SDW news brief: Fall prevention strategies depend on indoor, outdoor risk factors

Staff Development Weekly: Insight on Evidence-Based Practice in Education, September 10, 2010

Older adults have different risk factors when it comes to indoor and outdoor falls. This subtle variation is often ignored and should affect how fall prevention programs are structured, a new study says.

"Indoor and outdoor falls are both important, but people at high risk for indoor falls are different in many ways from those at high risk of outdoor falls," says Marian T. Hannan, lead author of the study by the Institute for Aging Research of Hebrew SeniorLife. "Failure to separate the two can mask important information on risk factors and may hamper the effectiveness of falls prevention programs."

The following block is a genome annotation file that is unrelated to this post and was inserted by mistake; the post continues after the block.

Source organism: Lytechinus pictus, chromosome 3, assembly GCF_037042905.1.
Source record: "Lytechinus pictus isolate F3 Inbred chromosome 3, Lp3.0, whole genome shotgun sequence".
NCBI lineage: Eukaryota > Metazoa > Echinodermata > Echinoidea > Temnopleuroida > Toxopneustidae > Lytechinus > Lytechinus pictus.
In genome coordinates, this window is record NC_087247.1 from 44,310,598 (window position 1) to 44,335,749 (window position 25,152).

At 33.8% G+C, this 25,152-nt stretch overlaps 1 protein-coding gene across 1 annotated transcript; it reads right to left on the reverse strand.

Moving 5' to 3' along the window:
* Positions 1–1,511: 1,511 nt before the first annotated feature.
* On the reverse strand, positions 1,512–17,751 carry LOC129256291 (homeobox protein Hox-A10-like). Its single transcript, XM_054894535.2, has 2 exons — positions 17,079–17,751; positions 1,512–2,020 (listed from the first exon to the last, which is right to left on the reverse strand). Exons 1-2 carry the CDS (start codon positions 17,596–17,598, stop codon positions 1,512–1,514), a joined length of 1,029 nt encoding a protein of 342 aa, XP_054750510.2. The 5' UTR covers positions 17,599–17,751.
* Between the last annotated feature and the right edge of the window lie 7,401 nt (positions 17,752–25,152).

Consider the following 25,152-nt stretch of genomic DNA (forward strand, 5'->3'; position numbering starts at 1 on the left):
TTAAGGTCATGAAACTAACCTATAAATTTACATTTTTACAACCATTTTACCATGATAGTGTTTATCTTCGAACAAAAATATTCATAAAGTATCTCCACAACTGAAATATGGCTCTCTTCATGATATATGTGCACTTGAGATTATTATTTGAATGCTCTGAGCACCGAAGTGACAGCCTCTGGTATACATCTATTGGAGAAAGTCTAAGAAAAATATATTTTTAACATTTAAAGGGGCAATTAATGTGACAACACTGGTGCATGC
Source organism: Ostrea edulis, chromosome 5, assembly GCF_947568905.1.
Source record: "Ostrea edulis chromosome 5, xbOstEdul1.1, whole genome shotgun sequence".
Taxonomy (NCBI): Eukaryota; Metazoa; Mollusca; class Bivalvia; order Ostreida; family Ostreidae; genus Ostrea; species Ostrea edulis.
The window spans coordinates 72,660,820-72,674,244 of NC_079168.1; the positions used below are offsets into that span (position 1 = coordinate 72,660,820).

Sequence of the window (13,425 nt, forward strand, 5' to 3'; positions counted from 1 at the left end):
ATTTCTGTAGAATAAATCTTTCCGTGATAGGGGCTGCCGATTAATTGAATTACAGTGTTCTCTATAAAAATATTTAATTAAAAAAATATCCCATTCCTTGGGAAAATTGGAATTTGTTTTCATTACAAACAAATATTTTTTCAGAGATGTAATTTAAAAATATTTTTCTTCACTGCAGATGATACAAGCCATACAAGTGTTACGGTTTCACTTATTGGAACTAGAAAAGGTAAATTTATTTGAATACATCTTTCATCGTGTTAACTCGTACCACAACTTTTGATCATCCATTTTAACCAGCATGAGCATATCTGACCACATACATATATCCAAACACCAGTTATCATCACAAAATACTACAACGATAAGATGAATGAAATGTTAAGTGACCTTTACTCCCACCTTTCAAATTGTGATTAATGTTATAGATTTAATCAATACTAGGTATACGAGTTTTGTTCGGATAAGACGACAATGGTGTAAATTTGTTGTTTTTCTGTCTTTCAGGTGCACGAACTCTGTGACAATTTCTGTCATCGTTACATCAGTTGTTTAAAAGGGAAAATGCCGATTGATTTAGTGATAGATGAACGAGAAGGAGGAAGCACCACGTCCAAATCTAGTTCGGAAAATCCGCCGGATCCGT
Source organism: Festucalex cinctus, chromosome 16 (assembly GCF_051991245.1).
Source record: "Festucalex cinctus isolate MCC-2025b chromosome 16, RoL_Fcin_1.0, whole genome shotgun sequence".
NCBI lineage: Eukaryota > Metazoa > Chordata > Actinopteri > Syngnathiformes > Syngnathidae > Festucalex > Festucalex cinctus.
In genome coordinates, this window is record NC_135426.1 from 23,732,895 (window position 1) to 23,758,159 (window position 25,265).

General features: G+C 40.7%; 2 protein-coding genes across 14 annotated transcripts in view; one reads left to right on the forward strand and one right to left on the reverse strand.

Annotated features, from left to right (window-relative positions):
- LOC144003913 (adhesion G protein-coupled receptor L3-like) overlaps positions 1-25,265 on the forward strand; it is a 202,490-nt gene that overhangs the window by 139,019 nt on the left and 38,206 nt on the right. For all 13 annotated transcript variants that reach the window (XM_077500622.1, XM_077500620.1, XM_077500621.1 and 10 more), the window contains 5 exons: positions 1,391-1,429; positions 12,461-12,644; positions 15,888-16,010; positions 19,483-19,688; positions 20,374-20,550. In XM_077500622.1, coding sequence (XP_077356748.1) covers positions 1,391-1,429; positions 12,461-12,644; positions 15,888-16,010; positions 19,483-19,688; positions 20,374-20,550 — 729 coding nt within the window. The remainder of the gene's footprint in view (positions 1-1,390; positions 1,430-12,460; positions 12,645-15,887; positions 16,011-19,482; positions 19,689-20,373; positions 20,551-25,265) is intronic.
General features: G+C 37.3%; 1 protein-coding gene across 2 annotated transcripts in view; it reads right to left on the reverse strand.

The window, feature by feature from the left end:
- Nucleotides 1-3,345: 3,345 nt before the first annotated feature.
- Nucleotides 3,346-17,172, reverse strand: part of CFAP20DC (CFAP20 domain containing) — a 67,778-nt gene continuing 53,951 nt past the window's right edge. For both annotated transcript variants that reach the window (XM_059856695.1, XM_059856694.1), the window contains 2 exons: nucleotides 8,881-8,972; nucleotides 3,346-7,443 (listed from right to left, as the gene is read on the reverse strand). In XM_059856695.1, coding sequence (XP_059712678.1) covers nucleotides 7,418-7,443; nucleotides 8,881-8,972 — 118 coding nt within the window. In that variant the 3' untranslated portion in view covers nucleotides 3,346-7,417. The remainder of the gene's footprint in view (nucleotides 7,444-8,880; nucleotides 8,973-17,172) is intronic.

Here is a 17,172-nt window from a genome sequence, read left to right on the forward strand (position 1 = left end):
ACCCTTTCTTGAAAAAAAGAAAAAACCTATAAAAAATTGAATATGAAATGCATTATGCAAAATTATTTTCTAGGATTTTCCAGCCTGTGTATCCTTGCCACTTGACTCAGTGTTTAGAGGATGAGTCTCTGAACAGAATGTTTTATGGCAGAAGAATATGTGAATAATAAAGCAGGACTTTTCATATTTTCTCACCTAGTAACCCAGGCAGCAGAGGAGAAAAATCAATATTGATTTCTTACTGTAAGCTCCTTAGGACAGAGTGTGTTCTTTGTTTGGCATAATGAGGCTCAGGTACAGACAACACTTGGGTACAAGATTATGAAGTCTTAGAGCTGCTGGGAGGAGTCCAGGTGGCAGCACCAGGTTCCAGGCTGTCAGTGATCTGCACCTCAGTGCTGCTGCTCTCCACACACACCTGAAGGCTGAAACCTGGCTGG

The study, published in the Journal of the American Geriatrics Society, found that indoor falls are associated with an inactive lifestyle, disability, and poor health, while outdoor falls are associated with higher levels of activity and average or better-than-average health.
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Source: HealthLeaders Media

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